Empty homes are being left to rot because councils face overly complex and expensive Compulsory Purchase legislation.

According to government statistics there are over 700,000 empty properties in England alone. About a third of these have been empty for six months or more. Bringing them back into use would account for around two and a half years of new build homes at the current rate of housing completions.

Yet the most recent figures show less than 100 planning and housing CPOs were submitted in a year. Some properties have lain empty for a decade or more.
Compulsory Purchase Orders (CPOs) are used by councils to revive land or buildings that have gone to seed. Used as a last resort they can bring long-term empty homes back into use where other offers of support, assistance and funding have failed.

However, the current system, says the LGA, is a costly, overly complex and bureaucratic process that in some cases can take up to 18 months to carry out. Councils even have to seek Secretary of State Approval for a CPO on a long-term empty property.

Now the Local Government Association (LGA), which represents 373 councils in England and Wales, is calling for the system to be simplified and extended to enable councils to use CPO powers more effectively. This includes removing unnecessary requirements to seek permission from Whitehall.

In new proposals, councils should be able to acquire time-limited leaseholds, enabling them to undertake refurbishment work to properties and bring them back into habitable states. Local authorities could then recoup their investment through rental income over the set time period, and even acquire nomination rights, returning the properties back to their owners at the end of the lease, says the LGA.

The LGA is also calling on central government to remove the requirements that local authorities pay compensation on long-term empty properties (currently 7.5% of the property value, up to £75,000) and enable them to formally share costs and liabilities with a third party.

LGA Lib Dem Group Spokesperson Cllr Keith House said:

“Empty homes could be brought back into use if the Government overhauled the antiquated and utterly inefficient compulsory purchase system.

“During one of the worst housing crises this country has faced, with demand at sky-high levels, councils are being hamstrung. It is high time they were given proper compulsory purchase powers, enabling them to ‘revive’ properties that are simply gathering dust.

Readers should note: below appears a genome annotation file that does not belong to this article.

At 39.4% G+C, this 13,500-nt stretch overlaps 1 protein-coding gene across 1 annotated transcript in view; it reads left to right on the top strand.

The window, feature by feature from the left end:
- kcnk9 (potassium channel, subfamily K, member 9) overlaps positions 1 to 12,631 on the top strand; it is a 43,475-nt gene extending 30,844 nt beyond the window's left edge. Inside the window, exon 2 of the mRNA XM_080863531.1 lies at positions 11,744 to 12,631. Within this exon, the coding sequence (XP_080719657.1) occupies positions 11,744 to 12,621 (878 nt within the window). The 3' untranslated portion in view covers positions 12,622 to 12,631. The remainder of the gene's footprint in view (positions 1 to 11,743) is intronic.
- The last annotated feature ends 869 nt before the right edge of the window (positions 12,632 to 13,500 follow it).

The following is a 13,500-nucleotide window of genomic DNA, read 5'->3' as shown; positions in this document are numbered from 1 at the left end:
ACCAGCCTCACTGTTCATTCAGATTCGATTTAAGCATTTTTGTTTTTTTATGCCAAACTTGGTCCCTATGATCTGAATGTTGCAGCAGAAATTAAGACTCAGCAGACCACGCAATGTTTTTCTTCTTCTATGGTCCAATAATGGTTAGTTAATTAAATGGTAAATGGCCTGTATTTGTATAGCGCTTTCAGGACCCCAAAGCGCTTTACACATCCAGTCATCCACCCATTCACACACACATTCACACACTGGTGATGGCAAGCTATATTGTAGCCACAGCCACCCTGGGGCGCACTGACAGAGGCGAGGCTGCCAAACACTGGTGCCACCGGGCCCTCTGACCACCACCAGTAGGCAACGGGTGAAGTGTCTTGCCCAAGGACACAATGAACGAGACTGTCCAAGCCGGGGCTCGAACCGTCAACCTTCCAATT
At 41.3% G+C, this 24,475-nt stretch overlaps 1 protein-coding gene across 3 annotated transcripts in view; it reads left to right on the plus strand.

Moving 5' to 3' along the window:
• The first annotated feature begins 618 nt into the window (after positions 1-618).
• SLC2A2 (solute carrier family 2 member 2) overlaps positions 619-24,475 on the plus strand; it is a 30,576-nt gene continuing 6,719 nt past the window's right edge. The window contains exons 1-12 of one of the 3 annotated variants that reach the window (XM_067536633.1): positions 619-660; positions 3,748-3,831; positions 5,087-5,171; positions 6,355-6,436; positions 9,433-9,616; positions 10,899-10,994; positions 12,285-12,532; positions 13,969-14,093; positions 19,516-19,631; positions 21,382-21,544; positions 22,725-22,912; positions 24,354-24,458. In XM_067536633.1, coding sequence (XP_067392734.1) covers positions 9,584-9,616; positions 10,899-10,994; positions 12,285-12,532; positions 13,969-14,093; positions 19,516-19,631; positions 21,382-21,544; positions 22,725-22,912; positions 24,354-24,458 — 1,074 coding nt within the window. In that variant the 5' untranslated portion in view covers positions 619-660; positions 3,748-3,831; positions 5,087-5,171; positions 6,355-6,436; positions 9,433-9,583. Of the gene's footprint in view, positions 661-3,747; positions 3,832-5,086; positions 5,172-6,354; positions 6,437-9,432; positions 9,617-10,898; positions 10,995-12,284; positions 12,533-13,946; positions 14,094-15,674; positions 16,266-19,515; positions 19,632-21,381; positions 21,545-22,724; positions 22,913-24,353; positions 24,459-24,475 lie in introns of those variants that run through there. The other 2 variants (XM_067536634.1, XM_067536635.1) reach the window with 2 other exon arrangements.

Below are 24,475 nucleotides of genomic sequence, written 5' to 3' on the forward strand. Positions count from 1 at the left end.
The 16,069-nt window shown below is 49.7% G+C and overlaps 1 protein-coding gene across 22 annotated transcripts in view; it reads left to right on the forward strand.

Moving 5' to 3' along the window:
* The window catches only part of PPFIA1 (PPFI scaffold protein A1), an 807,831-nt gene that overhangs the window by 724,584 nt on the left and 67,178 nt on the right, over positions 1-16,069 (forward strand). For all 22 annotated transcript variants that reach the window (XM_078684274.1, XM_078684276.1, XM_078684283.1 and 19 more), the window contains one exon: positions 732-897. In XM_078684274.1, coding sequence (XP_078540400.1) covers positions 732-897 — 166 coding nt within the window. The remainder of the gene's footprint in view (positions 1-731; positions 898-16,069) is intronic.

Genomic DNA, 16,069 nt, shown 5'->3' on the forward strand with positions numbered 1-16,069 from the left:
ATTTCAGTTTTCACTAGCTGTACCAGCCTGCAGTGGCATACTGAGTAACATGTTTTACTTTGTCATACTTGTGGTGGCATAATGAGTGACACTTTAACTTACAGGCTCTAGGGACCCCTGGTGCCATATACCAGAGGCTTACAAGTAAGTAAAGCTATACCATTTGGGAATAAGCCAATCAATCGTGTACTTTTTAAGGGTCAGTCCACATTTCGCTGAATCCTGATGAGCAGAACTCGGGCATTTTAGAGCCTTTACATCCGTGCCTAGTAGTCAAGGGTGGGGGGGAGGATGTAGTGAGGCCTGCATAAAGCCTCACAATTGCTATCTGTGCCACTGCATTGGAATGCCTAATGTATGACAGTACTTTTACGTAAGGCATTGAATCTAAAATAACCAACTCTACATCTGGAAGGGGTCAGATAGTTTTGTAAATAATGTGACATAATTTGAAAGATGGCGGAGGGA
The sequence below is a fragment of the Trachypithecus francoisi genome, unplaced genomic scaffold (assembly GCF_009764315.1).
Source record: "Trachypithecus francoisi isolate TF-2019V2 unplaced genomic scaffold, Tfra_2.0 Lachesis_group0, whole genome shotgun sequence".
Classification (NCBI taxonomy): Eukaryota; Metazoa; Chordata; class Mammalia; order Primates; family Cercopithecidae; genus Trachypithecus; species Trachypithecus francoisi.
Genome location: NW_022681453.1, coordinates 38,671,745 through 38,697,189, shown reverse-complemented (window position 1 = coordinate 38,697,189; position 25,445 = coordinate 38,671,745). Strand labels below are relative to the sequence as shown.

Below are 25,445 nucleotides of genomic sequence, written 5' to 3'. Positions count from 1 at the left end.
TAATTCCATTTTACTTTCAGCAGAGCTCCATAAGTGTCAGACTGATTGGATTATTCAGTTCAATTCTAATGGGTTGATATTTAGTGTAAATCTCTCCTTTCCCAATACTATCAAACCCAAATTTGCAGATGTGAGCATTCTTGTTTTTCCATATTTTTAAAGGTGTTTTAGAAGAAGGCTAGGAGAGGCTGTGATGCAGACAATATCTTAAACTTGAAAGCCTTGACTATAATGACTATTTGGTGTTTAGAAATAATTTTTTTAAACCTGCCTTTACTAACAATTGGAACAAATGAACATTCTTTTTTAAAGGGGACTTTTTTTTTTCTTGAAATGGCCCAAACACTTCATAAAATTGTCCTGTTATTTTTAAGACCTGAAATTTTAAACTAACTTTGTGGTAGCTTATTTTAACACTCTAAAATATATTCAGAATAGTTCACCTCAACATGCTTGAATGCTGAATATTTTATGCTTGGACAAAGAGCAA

“Councils are working with property owners to encourage homes that have lain empty over a long period of time to be brought back into use. This includes funding and loan schemes for major repairs, advice and support and incentive schemes. Where these offers have failed the Compulsory Purchase system has the potential to help bring a home lying empty back into use.

“The CPO process was not designed with empty homes in mind and can be both difficult, time consuming and expensive to use. Reducing financial costs and risks for local authorities would support increased use as well as new powers to allow councils to lease the property and bring it back up to habitable standard.

“The demand for all types of housing continues to increase and we are collectively failing to keep up with demand. Bringing empty homes back into use is one part of the solution to helping people access the homes they need.”

1 https://www.gov.uk/government/statistical-data-sets/live-tables-on-dwelling-stock-including-vacants#live-tables

2 115,620 completions in the 12 months to December 2012 https://www.gov.uk/government/uploads/system/uploads/attachment_data/file/86119/House_Building_release_-_December_Qtr_2012.pdf

3. The most recent data shows that 90 planning and housing CPOs were submitted in 2011. http://www.compulsorypurchaseassociation.org/files/CPO-report-July-2012.pdf

Case studies:

– A three bedroom house in Birmingham was left empty after the death of the owner. The garden was overgrown and infested with rats, bringing complaints from the neighbours and blighting the surrounding area. In this case the owner left a will and appointed an executor, but the executor did not take any action with the property. The Council first contacted the executor in 2003 but despite repeated requests the property remained empty and continued to deteriorate. After 5 years the council sought authority for a compulsory purchase order (CPO), which was granted in 2008. The property was sold at auction and is now in use as a family home.

– A probate case in Reading involved two sisters who left their late mother’s house empty for 10 years after her death, although keeping it in good order. The daughters were reluctant to engage with the council and address the issue of what to do with their mother’s house, finding the prospect of selling it too daunting on an emotional and practical level. Some sensitive advice from the Council on the options for selling brought them to a decision to sell the property, knowing that it could be sold to someone who would care for the property and use it as a family home.


Blaby District Council




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